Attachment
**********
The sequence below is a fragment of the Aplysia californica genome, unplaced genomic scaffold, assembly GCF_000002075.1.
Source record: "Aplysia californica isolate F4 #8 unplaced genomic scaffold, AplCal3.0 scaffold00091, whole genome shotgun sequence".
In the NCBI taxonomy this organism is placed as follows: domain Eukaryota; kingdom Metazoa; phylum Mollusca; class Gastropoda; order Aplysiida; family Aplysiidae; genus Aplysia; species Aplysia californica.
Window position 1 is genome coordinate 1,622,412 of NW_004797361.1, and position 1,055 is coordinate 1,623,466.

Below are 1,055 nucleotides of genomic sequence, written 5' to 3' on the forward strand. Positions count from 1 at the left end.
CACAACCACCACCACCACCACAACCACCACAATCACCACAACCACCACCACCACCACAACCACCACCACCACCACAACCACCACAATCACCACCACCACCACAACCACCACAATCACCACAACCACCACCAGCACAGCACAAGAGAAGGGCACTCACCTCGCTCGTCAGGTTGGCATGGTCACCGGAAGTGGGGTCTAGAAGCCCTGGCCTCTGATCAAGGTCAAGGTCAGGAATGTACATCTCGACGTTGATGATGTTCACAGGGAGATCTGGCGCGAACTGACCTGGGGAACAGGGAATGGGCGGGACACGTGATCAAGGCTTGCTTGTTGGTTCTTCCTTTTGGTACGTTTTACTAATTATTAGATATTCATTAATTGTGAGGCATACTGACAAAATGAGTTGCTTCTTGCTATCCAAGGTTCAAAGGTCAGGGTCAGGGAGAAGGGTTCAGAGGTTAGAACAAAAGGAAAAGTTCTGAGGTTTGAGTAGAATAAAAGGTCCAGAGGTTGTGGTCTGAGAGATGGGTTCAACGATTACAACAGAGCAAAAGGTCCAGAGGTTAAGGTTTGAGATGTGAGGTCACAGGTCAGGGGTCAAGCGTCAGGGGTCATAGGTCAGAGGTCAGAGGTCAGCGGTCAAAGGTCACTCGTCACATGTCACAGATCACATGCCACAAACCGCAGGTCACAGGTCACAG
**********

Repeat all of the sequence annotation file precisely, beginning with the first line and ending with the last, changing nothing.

The sequence below is a fragment of the Aplysia californica genome, unplaced genomic scaffold, assembly GCF_000002075.1.
Source record: "Aplysia californica isolate F4 #8 unplaced genomic scaffold, AplCal3.0 scaffold00091, whole genome shotgun sequence".
In the NCBI taxonomy this organism is placed as follows: domain Eukaryota; kingdom Metazoa; phylum Mollusca; class Gastropoda; order Aplysiida; family Aplysiidae; genus Aplysia; species Aplysia californica.
Window position 1 is genome coordinate 1,622,412 of NW_004797361.1, and position 1,055 is coordinate 1,623,466.

Below are 1,055 nucleotides of genomic sequence, written 5' to 3' on the forward strand. Positions count from 1 at the left end.
CACAACCACCACCACCACCACAACCACCACAATCACCACAACCACCACCACCACCACAACCACCACCACCACCACAACCACCACAATCACCACCACCACCACAACCACCACAATCACCACAACCACCACCAGCACAGCACAAGAGAAGGGCACTCACCTCGCTCGTCAGGTTGGCATGGTCACCGGAAGTGGGGTCTAGAAGCCCTGGCCTCTGATCAAGGTCAAGGTCAGGAATGTACATCTCGACGTTGATGATGTTCACAGGGAGATCTGGCGCGAACTGACCTGGGGAACAGGGAATGGGCGGGACACGTGATCAAGGCTTGCTTGTTGGTTCTTCCTTTTGGTACGTTTTACTAATTATTAGATATTCATTAATTGTGAGGCATACTGACAAAATGAGTTGCTTCTTGCTATCCAAGGTTCAAAGGTCAGGGTCAGGGAGAAGGGTTCAGAGGTTAGAACAAAAGGAAAAGTTCTGAGGTTTGAGTAGAATAAAAGGTCCAGAGGTTGTGGTCTGAGAGATGGGTTCAACGATTACAACAGAGCAAAAGGTCCAGAGGTTAAGGTTTGAGATGTGAGGTCACAGGTCAGGGGTCAAGCGTCAGGGGTCATAGGTCAGAGGTCAGAGGTCAGCGGTCAAAGGTCACTCGTCACATGTCACAGATCACATGCCACAAACCGCAGGTCACAGGTCACAG